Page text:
It’s easy to open up and repair, made from conflict-free minerals and packs a hardened five-inch HD screen, an eight megapixel camera and 64GB of flash memory – and it doesn’t look half-bad either. The new Fairphone 2 is arguably this season’s must have for the green-tech jet set, but just how ‘fair’ is it?
“I think it’s safe to say there’s no such thing as a fair phone at the moment – not even this one,” says Fairphone’s Tessa Wernink, holding up their new smartphone, which begins shipping this month. It’s a remarkably brave and honest statement, considering how hard the Amsterdam-based company has worked to create an ethical alternative. If any smartphone is leading the way when it comes to making this now-ubiquitous item better for the planet and its people it’s clearly this one, but, as Wernink readily admits, there’s still a long way to go.
“The problem is that it’s a very opaque industry,” she elaborates. “It’s very hard to understand even, say, just the conflict minerals. Then there’s the other mining, the manufacturing, the design of the phone, daily use, right through to the end-of-life phase. If you look at all of these areas there are issues – and that goes for everybody [in this business]. It’s incredibly complex and the only object that knows the story from beginning to end is the phone itself. We’re trying to look at what the problems are, introduce more transparency and, step-by-step, create change.”
The first step, and one that Fairphone’s first prototype played a big part in, was making us all aware of some of the not-so-sexy stuff found inside our sleek new iPhones, Galaxies and Xperias. The most obvious and worrying are the tungsten, tin, tantalum and gold that help our phones vibrate, charge their circuits and process data like selfies, emojis and Candy Crush. Abbreviated in the industry as 3TG, these minerals are often mined in the Democratic Republic of the Congo and other African countries where profits from the mines help to fund armies and fuel war.
“A phone is not like bananas or coffee beans,” says Tessa. “It’s not a single commodity: it’s thousands that come together. If we want to find out as customers what’s inside our phones we have to start telling companies that that’s what we want to know. There are forty different minerals in a phone. Four of them are conflict minerals, and many other get mined in terrible conditions. It’s not like other companies don’t make an effort; it’s just they don’t know.”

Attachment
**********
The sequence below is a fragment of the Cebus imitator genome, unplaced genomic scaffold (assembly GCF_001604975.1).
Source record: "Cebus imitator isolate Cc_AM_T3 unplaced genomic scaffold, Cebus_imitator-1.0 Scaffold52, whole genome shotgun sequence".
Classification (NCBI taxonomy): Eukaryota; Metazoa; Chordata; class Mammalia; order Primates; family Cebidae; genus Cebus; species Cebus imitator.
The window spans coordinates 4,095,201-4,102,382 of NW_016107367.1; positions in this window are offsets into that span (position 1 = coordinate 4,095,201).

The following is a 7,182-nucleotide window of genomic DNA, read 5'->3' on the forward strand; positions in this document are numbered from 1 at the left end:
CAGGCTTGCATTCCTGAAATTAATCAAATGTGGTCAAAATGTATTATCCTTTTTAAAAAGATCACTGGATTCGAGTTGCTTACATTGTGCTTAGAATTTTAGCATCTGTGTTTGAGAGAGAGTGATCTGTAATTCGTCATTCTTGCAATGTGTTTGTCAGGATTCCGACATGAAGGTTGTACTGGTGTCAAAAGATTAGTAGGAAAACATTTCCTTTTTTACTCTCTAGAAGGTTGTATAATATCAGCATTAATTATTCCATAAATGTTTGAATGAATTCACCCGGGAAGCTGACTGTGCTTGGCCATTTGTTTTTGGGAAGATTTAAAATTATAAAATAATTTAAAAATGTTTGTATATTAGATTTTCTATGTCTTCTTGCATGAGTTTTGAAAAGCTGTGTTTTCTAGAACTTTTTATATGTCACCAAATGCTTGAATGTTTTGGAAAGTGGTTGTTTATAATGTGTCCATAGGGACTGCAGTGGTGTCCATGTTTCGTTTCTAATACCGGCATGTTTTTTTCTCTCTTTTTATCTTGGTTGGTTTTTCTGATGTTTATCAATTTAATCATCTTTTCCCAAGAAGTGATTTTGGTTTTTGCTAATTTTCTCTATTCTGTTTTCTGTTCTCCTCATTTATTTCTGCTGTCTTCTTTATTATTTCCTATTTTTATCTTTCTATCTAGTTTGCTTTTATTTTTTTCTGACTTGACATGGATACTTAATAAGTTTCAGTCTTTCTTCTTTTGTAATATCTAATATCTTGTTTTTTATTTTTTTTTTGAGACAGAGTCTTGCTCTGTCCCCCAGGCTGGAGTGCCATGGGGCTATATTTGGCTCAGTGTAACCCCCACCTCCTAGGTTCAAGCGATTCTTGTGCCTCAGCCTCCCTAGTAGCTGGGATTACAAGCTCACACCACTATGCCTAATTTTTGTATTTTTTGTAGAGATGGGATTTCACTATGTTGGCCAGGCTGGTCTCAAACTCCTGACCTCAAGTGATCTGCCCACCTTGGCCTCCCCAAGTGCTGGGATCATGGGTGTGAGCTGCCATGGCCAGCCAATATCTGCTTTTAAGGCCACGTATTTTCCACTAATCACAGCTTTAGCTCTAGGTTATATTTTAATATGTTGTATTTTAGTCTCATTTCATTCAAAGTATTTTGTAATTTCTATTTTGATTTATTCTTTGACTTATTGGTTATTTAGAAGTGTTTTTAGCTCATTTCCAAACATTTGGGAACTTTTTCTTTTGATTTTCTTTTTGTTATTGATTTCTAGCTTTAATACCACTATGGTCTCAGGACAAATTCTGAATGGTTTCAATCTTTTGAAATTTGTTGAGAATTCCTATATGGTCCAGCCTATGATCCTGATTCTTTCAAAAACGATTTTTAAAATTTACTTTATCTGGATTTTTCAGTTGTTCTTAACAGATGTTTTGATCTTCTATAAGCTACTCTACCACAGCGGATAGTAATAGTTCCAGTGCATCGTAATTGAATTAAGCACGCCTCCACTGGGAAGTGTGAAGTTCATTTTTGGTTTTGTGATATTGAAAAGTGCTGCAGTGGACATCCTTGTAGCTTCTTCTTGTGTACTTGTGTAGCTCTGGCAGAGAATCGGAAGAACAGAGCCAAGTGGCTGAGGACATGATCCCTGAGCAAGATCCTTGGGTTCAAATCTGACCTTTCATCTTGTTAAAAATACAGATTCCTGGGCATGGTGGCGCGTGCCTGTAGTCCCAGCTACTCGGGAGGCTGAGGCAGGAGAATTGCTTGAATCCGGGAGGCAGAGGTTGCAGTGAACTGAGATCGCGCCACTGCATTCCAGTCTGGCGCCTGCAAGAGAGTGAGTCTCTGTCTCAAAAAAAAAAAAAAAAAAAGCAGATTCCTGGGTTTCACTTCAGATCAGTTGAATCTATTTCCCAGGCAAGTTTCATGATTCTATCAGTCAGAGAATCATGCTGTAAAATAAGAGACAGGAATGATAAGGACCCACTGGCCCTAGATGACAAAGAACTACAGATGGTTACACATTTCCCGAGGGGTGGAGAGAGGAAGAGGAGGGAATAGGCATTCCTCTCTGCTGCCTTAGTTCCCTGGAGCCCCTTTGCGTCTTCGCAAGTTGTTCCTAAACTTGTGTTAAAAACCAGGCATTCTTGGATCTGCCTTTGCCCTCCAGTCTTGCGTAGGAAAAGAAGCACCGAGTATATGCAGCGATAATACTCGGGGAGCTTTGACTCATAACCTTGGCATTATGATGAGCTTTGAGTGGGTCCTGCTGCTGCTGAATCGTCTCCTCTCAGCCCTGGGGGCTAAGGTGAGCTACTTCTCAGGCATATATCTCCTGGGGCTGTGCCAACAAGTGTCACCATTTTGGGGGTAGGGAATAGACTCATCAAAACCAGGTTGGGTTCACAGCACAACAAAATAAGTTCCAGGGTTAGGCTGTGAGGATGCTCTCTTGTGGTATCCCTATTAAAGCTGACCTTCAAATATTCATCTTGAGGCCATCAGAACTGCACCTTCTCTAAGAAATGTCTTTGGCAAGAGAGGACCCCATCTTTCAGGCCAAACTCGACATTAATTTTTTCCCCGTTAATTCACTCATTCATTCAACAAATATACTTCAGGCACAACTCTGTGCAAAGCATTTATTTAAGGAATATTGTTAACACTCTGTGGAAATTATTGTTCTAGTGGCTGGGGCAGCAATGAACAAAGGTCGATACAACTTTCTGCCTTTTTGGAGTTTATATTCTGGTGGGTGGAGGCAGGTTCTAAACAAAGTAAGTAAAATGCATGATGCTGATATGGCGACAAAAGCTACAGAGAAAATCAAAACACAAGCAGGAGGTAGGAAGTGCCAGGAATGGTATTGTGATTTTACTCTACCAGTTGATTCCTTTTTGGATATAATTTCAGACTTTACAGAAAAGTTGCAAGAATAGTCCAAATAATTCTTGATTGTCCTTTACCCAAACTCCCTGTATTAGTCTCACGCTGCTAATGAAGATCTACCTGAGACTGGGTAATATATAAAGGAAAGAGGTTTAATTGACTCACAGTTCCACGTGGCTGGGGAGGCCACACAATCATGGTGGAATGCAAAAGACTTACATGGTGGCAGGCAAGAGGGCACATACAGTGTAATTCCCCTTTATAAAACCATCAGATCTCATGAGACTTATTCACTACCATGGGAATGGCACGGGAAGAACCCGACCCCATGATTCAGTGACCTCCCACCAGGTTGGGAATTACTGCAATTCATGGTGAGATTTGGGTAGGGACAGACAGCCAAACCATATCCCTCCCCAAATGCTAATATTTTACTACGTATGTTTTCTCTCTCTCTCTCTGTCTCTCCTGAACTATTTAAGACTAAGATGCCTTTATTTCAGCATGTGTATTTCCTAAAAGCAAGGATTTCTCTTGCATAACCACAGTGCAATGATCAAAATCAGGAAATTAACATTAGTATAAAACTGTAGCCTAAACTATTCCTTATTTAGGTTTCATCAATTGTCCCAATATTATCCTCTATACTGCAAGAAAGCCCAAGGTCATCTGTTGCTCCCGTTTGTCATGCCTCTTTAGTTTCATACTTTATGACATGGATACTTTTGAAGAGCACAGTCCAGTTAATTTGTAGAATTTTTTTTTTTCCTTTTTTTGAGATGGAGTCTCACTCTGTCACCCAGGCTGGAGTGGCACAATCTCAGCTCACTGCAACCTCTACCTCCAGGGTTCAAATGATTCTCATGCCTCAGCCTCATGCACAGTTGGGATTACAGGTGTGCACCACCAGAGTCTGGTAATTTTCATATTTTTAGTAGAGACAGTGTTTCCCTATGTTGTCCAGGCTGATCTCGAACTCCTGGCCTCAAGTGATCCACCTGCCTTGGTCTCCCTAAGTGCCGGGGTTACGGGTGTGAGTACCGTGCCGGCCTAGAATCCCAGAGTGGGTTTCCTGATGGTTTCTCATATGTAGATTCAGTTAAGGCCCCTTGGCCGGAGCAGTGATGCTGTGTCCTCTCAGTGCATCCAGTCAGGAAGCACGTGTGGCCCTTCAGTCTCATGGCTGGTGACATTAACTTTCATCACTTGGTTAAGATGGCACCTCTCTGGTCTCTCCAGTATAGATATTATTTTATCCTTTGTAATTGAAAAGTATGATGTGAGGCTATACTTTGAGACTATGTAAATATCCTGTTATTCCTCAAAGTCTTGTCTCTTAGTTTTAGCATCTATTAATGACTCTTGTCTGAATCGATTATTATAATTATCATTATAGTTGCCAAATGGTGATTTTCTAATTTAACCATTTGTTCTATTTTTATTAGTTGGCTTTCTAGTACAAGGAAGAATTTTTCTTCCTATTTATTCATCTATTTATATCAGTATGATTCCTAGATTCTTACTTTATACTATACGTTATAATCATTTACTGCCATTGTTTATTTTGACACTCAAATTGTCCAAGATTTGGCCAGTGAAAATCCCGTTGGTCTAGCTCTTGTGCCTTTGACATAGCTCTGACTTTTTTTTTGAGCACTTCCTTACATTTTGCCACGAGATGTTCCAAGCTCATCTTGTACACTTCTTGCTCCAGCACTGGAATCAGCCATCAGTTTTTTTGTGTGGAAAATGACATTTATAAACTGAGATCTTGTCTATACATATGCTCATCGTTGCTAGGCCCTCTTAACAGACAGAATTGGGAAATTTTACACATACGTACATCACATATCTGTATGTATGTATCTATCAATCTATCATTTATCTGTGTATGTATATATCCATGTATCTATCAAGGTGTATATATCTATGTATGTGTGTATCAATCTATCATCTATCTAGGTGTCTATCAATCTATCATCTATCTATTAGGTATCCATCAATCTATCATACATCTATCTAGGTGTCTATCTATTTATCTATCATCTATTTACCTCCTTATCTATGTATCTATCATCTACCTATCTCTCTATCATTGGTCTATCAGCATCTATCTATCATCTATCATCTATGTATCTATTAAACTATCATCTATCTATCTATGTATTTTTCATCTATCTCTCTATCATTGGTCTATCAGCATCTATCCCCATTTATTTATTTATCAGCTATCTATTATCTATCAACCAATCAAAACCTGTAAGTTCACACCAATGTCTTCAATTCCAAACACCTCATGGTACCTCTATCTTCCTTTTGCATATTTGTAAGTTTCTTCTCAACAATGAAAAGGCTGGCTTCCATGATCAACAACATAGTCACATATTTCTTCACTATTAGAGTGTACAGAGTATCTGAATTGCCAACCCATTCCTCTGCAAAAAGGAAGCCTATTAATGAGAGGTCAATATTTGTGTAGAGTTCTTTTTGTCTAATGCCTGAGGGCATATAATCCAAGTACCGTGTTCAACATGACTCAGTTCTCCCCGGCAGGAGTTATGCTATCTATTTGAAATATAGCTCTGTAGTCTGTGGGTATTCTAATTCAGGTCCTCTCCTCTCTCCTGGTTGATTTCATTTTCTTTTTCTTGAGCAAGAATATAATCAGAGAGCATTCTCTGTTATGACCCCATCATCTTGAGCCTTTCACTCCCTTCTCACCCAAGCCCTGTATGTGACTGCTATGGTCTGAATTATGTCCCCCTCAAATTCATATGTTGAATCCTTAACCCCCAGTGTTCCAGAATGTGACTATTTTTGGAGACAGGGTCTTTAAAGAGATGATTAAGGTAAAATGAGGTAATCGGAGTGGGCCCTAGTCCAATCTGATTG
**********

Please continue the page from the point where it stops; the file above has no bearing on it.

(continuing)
Thanks to the Dodd Frank Act—a wide-ranging American financial law with a clause that forces companies to report on any conflict minerals in their supply chains—we are starting to realise exactly where these grey areas are. In their 2014 report, even Google (whose informal company motto for years was ‘Don’t be Evil’) admitted that “based on our due diligence, we have reason to believe that a portion of the 3TG used in our products originated from the Covered Countries” – meaning the DRC and other trouble spots. But instead of simply cutting out these countries, Fairphone is working to improve conditions for miners, tackle child labour, introduce local wages and reduce the environmental damage caused by mining.
Beyond the minerals, the sheer numbers of smartphones we buy make this modern essential a big burden on the planet. In the third quarter of this year alone, 355 million of them shipped worldwide – each with a screen, battery, casing, charger and all the other components that require initial manufacturing, followed eventually by disassembly and recycling. This poses a challenge, especially with in-built software obsolescence and phone companies adding to pressure for us to keep up with trends and upgrade. In an attempt to minimise this turnover and make our phones more personal, the Fairphone 2 is the world’s first modular model – something that Google is also working on with its highly anticipated Project Ara handsets.
“Disposable design is something we wanted to tackle and modularity is one way to do it,” Tessa explains. “How you can you make something last longer? One is that you make it durable, and second is that you make it repairable. Another one, and we’re not there yet, is that you make it upgradable. Modularity also gives people the opportunity to change things within the phone and counters the idea of planned obsolescence.”
“It’s been very inspiring to see the movement for fairer electronics growing,” adds Fairphone’s CEO, Bas van Abel. “More than 80,000 Fairphone 1 and Fairphone 2 buyers have already voted with their wallets for a fairer, more sustainable economy and with the phone hitting the market this week, we are excited about the potential this phone has to change the industry and the way products are made.”